Thursday, December 13, 2012

Suffering, Humility, and Obedience: Philippians 2:5-13

Philippians 2:5-13
(Read the text here

In this passage, Paul is trying to teach the Philippians about sacrifice and being other-centered. To do so, he uses what scholars think is an early hymn about the sacrifice, suffering, and obedience of Jesus Christ. Jesus was in very nature God—he had the ultimate power position, not just in his grasp, but in his very being. But Jesus did not consider ultimate power something to be grasped. That’s not what he was after, that’s not what he valued, that’s not the basis on which he made decisions. Rather, “he made himself nothing, taking on the very nature of a servant…” 

Whereas Jesus was in very nature God, he chose to manifest himself as a servant. He became a human being, but even as a human being he did not choose to be a king or a power broker, rather, he “humbled himself and became obedient to death—even death on a cross!” Jesus understood the principle that God exalts the humble and humbles the exalted, and so he came and gave us a shining example of what it is like to sacrifice everything for the sake of others. 

And in the end, “the very nature of a servant” is obedience. As it says in Hebrews 5:8-10, “Although he was a son, he learned obedience from what he suffered…” What’s important about Jesus life and example for us is not just that he suffered or just that he died a heinous death, but that he did those things in obedience to the Father. It is Jesus’ perfect obedience that sets him apart from the rest of humanity, and it is from his obedience that we should learn most. This is the “attitude of Christ Jesus” that Paul mentions in verse five.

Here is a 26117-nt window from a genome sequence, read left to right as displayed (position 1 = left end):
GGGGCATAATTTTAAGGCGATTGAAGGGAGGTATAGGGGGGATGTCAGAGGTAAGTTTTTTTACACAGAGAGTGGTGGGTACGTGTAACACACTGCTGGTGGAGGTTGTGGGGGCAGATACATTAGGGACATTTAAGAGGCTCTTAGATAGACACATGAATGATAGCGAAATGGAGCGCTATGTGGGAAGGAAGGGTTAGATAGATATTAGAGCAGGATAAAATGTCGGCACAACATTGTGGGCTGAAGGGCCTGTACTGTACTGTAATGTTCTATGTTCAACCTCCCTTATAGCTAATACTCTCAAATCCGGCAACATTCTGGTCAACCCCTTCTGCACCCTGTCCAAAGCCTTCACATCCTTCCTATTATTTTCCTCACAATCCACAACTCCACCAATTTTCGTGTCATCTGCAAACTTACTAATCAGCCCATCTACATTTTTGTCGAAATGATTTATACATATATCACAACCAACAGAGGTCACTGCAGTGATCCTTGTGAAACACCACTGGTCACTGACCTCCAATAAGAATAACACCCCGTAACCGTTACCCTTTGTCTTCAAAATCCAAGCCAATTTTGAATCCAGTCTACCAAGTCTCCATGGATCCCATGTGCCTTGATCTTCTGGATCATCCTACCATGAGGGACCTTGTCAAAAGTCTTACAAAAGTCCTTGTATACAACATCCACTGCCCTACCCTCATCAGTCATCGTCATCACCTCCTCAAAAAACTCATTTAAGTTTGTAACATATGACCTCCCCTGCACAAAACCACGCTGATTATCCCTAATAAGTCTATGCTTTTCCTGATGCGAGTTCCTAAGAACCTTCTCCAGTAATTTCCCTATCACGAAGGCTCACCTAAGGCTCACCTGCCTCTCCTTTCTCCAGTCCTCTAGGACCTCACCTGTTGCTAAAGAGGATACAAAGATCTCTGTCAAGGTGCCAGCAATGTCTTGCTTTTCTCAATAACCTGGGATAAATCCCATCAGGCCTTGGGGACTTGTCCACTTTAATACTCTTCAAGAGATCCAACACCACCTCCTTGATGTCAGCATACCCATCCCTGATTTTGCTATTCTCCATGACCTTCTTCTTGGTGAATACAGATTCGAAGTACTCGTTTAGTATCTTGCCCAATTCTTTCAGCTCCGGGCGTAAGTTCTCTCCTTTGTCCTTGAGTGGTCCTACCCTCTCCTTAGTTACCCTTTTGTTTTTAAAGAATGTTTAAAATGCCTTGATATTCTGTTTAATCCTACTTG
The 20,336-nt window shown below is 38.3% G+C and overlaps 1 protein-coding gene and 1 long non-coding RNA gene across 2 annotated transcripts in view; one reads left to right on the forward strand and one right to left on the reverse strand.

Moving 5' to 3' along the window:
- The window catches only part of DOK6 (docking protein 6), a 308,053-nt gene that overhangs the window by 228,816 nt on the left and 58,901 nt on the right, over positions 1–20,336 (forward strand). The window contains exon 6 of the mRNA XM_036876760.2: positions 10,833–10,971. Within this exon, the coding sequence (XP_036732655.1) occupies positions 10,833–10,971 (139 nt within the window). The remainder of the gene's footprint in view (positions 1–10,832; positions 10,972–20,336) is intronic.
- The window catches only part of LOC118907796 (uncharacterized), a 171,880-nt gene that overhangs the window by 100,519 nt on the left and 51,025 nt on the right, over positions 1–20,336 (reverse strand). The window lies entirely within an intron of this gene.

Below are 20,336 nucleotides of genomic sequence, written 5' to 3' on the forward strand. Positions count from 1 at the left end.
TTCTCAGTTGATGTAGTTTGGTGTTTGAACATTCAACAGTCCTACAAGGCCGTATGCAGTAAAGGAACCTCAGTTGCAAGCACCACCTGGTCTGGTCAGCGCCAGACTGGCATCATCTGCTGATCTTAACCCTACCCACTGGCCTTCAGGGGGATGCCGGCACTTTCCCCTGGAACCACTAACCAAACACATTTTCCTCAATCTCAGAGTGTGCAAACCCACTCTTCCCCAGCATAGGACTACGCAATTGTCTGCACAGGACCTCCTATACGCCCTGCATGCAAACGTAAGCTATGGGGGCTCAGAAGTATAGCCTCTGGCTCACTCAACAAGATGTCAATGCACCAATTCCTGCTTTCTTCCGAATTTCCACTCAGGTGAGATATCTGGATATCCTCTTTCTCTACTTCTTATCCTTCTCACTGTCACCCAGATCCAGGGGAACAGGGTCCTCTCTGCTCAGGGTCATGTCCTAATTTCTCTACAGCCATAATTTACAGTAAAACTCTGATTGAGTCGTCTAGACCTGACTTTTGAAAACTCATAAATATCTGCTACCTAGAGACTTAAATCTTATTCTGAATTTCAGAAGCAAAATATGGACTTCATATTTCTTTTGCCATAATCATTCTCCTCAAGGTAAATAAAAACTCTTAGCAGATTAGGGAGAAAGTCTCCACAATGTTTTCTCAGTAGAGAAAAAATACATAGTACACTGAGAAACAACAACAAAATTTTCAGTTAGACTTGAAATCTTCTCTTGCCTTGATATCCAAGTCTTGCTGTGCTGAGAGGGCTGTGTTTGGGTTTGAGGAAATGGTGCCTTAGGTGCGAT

Jesus' obedience caused him much pain, but it was not without rewards. “Therefore, God exalted him to the highest place and gave him the name that is above every name…to the glory of God the Father.” God exalts the humble, and the humble are marked by obedience. As we are obedient to the Father, as we choose the destiny that He has chosen for us, we too will receive His rewards! We too will be exalted, not to the place of Jesus, but to a place at God’s table!